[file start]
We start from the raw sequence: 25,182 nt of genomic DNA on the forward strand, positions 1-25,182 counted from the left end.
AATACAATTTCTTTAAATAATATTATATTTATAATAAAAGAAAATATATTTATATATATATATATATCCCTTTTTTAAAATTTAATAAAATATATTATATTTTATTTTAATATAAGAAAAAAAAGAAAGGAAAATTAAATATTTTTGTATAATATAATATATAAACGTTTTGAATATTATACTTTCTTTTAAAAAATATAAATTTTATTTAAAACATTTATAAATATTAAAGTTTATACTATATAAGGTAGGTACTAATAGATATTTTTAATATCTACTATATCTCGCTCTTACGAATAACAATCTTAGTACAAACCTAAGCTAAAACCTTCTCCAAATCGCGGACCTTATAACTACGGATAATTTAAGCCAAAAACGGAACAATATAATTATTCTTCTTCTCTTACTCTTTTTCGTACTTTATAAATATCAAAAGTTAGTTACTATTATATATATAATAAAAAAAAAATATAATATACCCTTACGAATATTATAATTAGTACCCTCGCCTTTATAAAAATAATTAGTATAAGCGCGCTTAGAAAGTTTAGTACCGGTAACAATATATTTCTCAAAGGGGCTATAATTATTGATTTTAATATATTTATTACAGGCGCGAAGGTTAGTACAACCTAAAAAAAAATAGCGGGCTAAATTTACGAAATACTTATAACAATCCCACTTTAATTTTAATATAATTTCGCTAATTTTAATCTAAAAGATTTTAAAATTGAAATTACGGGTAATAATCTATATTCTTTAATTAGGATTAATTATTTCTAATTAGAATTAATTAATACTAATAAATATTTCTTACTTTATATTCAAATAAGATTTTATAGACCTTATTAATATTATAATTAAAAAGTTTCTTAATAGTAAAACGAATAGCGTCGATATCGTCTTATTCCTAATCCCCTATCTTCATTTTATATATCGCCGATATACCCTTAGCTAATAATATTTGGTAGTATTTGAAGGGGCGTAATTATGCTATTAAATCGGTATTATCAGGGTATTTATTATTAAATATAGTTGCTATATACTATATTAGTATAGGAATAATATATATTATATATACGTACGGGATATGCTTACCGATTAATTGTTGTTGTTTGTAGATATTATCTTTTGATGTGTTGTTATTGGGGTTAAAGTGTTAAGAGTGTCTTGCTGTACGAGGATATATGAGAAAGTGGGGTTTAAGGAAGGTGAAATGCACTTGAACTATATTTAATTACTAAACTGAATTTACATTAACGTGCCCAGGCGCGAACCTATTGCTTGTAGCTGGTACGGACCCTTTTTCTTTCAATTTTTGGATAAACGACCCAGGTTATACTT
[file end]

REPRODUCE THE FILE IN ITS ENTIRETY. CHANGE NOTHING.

We start from the raw sequence: 25,182 nt of genomic DNA on the forward strand, positions 1-25,182 counted from the left end.
AATACAATTTCTTTAAATAATATTATATTTATAATAAAAGAAAATATATTTATATATATATATATATCCCTTTTTTAAAATTTAATAAAATATATTATATTTTATTTTAATATAAGAAAAAAAAGAAAGGAAAATTAAATATTTTTGTATAATATAATATATAAACGTTTTGAATATTATACTTTCTTTTAAAAAATATAAATTTTATTTAAAACATTTATAAATATTAAAGTTTATACTATATAAGGTAGGTACTAATAGATATTTTTAATATCTACTATATCTCGCTCTTACGAATAACAATCTTAGTACAAACCTAAGCTAAAACCTTCTCCAAATCGCGGACCTTATAACTACGGATAATTTAAGCCAAAAACGGAACAATATAATTATTCTTCTTCTCTTACTCTTTTTCGTACTTTATAAATATCAAAAGTTAGTTACTATTATATATATAATAAAAAAAAAATATAATATACCCTTACGAATATTATAATTAGTACCCTCGCCTTTATAAAAATAATTAGTATAAGCGCGCTTAGAAAGTTTAGTACCGGTAACAATATATTTCTCAAAGGGGCTATAATTATTGATTTTAATATATTTATTACAGGCGCGAAGGTTAGTACAACCTAAAAAAAAATAGCGGGCTAAATTTACGAAATACTTATAACAATCCCACTTTAATTTTAATATAATTTCGCTAATTTTAATCTAAAAGATTTTAAAATTGAAATTACGGGTAATAATCTATATTCTTTAATTAGGATTAATTATTTCTAATTAGAATTAATTAATACTAATAAATATTTCTTACTTTATATTCAAATAAGATTTTATAGACCTTATTAATATTATAATTAAAAAGTTTCTTAATAGTAAAACGAATAGCGTCGATATCGTCTTATTCCTAATCCCCTATCTTCATTTTATATATCGCCGATATACCCTTAGCTAATAATATTTGGTAGTATTTGAAGGGGCGTAATTATGCTATTAAATCGGTATTATCAGGGTATTTATTATTAAATATAGTTGCTATATACTATATTAGTATAGGAATAATATATATTATATATACGTACGGGATATGCTTACCGATTAATTGTTGTTGTTTGTAGATATTATCTTTTGATGTGTTGTTATTGGGGTTAAAGTGTTAAGAGTGTCTTGCTGTACGAGGATATATGAGAAAGTGGGGTTTAAGGAAGGTGAAATGCACTTGAACTATATTTAATTACTAAACTGAATTTACATTAACGTGCCCAGGCGCGAACCTATTGCTTGTAGCTGGTACGGACCCTTTTTCTTTCAATTTTTGGATAAACGACCCAGGTTATACTT